Popcorn point : a view from the in-laws cabin, 24 stitched images

Photography has been a hobby of mine for quite a while. My first camera was a cheap McDonald’s special that shot 8mm film. It didn’t take long for that thing to break. But it achieved a few memorable pictures. The best was taken while I was on my Survival Instructors Course in 1996. The SARTECHs on base decided to do a rescue demonstration for us, it was great watching the Labrador Helicopter thump around our camp site.

SARTECHs demonstrate an open water rescue, 8mm scan

I replaced that camera with another cheapy. It was a Kodak flip open, which wasn’t great, but at least it shot on 35mm film and had a flash. I used that camera for several years but never really produced anything noteworthy with it.

It was my older brother who really started my love of photography. He bought a Canon Rebel X, which was a fairly high end SLR for the time. The ability to control the shutter speed and aperture was a great new tool. We spent a ton of time fooling around with long exposures and double exposures. The zoom lens made all the difference and the world of photography suddenly became fun and addicting.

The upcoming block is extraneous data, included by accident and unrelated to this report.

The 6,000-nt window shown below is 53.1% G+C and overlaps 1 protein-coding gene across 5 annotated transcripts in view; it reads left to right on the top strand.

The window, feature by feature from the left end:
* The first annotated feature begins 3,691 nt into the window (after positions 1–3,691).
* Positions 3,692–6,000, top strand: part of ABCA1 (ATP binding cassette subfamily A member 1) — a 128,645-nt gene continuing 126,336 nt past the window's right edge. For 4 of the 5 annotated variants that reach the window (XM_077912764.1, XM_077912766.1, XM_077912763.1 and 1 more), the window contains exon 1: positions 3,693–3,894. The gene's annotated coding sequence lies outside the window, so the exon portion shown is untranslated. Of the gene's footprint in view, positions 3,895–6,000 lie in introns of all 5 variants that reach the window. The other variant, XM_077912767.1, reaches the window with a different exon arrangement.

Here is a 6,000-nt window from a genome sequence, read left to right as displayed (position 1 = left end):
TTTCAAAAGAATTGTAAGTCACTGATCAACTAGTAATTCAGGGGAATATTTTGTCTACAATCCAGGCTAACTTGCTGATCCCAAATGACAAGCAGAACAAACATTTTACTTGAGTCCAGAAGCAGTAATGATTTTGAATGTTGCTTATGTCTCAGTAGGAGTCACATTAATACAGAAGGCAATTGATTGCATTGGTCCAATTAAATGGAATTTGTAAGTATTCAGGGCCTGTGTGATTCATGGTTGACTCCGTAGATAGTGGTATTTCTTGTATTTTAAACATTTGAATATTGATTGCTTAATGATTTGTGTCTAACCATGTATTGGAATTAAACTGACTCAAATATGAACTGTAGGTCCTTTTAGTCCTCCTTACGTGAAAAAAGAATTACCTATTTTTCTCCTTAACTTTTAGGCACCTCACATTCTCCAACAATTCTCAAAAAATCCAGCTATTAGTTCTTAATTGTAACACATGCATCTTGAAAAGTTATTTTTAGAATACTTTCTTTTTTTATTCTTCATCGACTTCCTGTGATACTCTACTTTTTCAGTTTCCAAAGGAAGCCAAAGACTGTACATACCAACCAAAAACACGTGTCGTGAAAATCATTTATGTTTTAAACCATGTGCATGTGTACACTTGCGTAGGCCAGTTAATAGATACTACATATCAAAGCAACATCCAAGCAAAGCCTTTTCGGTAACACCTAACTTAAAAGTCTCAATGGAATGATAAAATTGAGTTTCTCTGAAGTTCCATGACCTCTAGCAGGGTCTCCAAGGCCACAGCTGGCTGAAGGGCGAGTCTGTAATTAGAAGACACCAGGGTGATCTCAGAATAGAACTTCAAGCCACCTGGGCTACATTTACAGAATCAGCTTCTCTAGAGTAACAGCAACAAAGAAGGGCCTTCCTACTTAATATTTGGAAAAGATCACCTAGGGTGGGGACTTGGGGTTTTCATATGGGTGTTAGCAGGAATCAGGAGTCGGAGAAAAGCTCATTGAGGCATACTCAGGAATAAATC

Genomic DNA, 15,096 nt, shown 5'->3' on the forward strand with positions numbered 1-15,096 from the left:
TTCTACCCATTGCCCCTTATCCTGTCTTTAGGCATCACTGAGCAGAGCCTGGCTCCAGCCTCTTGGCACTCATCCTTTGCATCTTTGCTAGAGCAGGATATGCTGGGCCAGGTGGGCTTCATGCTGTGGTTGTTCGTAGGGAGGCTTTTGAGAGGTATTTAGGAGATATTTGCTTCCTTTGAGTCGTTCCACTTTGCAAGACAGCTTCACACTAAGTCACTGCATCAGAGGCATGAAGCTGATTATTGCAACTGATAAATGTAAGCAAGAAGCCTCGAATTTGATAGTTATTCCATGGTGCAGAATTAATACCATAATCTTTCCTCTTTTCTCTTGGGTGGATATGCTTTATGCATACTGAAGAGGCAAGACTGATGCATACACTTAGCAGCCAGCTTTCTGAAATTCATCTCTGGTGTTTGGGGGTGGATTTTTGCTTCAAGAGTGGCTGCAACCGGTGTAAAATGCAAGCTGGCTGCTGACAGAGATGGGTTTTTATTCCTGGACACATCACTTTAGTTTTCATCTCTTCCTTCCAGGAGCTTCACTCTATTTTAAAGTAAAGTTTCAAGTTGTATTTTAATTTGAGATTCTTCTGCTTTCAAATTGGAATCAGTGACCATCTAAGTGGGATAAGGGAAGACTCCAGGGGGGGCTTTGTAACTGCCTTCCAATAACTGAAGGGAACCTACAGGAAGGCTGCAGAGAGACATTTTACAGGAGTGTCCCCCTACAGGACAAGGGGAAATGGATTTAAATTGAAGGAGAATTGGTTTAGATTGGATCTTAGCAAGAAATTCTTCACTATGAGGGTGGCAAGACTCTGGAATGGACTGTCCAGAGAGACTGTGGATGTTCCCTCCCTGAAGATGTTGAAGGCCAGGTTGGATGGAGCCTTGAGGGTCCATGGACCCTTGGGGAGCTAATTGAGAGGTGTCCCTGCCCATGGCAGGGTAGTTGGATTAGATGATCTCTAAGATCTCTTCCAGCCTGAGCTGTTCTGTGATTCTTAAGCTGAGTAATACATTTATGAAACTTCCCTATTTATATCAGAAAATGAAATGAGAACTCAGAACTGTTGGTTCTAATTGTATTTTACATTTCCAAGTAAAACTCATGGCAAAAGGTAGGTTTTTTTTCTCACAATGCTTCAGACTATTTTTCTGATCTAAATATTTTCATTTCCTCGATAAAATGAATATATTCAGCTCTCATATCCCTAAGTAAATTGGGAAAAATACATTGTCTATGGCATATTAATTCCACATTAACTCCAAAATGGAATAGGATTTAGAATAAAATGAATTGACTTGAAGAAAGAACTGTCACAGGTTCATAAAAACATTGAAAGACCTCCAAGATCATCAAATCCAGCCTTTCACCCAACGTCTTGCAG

It may have been his camera, but I think I put more rolls of film through it than he did. Film and developing is not cheap when your still in high school, and my brother had graduated and was working by this time. So buying more film than him’s quite an achievement. On vacation I managed to get a decent shot of a seagull. The picture is nothing spectacular as the scan shows, but back then, I was pretty proud of how well it turned out.

When my brother shipper off to college, my photography took a nose dive for a couple years. I didn’t have the money buy my own film body, and all I had was my cheapy Kodak. There is really no point in using a camera like that after you have tasted the sweetness of true light control. But new life would be breathed into this hobby.

My Fiances dad used to be an amature photographer and had quite a collection of older film bodies. Somehow we got to talking about photography and I suddenly realized that I had something in common with him. Most of his equipment was packed away or collecting dust, so we dug through the boxes and pulled out an array of Pentax gear.

My father in law lent me some of his old film bodies and lenses including a Pentax K1000. This camera became the foundation of my shooting. I went through many rolls of film in that body. Photography had been reborn. I had a great source of many different lenses which allowed me to really appreciate macro and high zoom. But film developing can get expensive fast.

I was finding myself limited by the costs involved. I was trying to save up for school, so having an expensive hobby like this was really draining the little extra money I had at the time. Black and white was the cheaper way to go, and luckily for me, my father in law also had a darkroom in the basement.I have several large prints hanging on the walls, but never converted the negatives to digital, so you could say those are part of my private collection. Black and white offers a great tonal range, and playing in the dark room can be a ton of fun. But its very time consuming and digital cameras were just starting to become affordable.